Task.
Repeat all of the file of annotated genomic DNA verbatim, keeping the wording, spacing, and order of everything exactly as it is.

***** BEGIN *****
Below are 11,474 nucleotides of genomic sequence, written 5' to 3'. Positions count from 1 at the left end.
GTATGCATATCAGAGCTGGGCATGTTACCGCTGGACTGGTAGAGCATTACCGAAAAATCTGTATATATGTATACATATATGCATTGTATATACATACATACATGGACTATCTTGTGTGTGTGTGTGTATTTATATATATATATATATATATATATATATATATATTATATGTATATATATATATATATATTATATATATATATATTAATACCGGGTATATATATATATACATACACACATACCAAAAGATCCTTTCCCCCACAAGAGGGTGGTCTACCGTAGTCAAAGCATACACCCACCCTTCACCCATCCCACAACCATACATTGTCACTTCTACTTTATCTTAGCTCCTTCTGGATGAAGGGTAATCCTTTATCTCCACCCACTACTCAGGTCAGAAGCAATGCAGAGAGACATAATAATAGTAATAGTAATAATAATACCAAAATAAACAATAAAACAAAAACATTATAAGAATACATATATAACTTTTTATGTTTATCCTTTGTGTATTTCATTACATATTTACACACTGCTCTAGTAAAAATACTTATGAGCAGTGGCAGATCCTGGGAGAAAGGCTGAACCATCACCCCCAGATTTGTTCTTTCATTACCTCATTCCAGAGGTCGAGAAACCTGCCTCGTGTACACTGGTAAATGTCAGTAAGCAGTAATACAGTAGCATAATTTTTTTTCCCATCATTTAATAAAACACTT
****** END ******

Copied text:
Below are 11,474 nucleotides of genomic sequence, written 5' to 3'. Positions count from 1 at the left end.
GTATGCATATCAGAGCTGGGCATGTTACCGCTGGACTGGTAGAGCATTACCGAAAAATCTGTATATATGTATACATATATGCATTGTATATACATACATACATGGACTATCTTGTGTGTGTGTGTGTATTTATATATATATATATATATATATATATATATATATTATATGTATATATATATATATATATTATATATATATATATTAATACCGGGTATATATATATATACATACACACATACCAAAAGATCCTTTCCCCCACAAGAGGGTGGTCTACCGTAGTCAAAGCATACACCCACCCTTCACCCATCCCACAACCATACATTGTCACTTCTACTTTATCTTAGCTCCTTCTGGATGAAGGGTAATCCTTTATCTCCACCCACTACTCAGGTCAGAAGCAATGCAGAGAGACATAATAATAGTAATAGTAATAATAATACCAAAATAAACAATAAAACAAAAACATTATAAGAATACATATATAACTTTTTATGTTTATCCTTTGTGTATTTCATTACATATTTACACACTGCTCTAGTAAAAATACTTATGAGCAGTGGCAGATCCTGGGAGAAAGGCTGAACCATCACCCCCAGATTTGTTCTTTCATTACCTCATTCCAGAGGTCGAGAAACCTGCCTCGTGTACACTGGTAAATGTCAGTAAGCAGTAATACAGTAGCATAATTTTTTTTCCCATCATTTAATAAAACACTT